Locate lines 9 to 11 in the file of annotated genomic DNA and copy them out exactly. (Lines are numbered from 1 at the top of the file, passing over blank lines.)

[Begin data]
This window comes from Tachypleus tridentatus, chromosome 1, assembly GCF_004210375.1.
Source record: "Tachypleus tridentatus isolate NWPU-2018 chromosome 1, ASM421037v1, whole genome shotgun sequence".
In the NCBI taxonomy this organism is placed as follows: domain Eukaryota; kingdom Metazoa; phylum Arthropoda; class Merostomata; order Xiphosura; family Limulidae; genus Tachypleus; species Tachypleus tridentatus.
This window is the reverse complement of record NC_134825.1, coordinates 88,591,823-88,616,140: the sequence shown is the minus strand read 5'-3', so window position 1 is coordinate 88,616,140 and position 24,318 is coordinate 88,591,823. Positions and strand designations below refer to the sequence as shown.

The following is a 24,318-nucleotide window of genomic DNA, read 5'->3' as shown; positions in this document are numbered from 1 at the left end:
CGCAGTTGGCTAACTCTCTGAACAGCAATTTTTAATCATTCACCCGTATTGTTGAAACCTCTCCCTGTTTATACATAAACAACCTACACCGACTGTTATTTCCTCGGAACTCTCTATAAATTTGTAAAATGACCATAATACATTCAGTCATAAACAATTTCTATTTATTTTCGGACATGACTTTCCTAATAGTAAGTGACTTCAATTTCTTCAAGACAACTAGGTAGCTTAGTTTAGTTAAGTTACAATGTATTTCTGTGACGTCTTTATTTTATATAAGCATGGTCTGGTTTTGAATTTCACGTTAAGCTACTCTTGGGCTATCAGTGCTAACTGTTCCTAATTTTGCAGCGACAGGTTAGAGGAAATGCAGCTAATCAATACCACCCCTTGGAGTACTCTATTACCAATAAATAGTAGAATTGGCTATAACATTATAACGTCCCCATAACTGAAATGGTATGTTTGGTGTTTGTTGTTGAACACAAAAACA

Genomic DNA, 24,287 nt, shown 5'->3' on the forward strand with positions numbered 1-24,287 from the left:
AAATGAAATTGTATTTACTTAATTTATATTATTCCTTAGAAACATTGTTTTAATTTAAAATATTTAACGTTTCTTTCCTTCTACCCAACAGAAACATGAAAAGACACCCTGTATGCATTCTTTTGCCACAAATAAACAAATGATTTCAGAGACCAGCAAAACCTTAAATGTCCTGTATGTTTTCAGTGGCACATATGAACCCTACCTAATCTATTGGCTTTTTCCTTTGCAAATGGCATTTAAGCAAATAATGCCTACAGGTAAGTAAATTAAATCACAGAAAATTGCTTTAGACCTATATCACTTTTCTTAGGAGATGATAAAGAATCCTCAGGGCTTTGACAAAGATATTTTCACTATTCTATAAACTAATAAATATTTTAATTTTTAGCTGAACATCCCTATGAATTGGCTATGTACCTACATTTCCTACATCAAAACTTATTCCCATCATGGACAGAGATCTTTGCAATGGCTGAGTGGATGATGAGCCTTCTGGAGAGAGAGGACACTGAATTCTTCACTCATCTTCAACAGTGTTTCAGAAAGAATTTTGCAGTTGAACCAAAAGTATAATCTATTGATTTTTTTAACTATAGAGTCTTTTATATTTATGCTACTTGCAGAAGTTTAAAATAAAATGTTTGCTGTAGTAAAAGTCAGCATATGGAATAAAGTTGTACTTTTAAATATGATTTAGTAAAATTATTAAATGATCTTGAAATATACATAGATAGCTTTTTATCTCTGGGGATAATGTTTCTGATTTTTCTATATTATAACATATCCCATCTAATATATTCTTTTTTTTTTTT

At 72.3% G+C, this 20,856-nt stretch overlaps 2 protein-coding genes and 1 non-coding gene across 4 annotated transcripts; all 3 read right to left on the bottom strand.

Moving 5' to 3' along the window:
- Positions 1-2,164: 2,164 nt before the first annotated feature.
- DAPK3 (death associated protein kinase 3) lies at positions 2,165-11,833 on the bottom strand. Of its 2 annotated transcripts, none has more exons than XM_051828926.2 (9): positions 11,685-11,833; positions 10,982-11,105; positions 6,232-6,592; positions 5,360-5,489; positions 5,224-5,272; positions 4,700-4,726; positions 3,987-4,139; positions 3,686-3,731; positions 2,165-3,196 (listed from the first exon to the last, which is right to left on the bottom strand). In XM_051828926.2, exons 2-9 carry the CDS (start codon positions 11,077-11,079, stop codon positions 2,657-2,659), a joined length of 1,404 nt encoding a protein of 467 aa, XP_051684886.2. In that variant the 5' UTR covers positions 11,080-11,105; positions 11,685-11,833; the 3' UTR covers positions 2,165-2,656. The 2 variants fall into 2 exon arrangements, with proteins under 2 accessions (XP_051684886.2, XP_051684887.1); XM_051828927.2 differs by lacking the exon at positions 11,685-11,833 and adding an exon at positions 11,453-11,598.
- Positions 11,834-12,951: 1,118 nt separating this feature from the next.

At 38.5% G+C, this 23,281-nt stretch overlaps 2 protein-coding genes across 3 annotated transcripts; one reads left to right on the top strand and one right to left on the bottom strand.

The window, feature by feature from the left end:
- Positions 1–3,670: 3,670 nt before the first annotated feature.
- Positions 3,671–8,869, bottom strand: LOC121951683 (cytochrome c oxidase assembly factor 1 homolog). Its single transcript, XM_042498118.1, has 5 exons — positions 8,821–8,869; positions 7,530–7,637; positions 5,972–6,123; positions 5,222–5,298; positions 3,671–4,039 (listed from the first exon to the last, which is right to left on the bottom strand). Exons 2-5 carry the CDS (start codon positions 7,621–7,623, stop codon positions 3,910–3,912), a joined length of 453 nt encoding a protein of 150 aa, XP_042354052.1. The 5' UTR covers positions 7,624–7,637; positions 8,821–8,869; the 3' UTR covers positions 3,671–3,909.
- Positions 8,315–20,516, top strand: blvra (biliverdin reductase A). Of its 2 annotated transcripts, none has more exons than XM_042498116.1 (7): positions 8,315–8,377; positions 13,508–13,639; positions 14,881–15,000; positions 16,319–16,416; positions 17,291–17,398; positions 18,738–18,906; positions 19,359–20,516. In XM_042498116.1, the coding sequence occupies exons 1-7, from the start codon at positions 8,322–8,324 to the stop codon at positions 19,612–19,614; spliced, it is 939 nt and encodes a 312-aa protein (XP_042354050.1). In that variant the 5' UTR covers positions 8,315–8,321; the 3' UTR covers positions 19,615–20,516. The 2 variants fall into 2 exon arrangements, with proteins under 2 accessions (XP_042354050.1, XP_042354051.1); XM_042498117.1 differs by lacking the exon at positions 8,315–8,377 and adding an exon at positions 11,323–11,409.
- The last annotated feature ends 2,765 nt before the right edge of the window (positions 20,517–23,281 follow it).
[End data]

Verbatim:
At 72.3% G+C, this 20,856-nt stretch overlaps 2 protein-coding genes and 1 non-coding gene across 4 annotated transcripts; all 3 read right to left on the bottom strand.

Moving 5' to 3' along the window:
- Positions 1-2,164: 2,164 nt before the first annotated feature.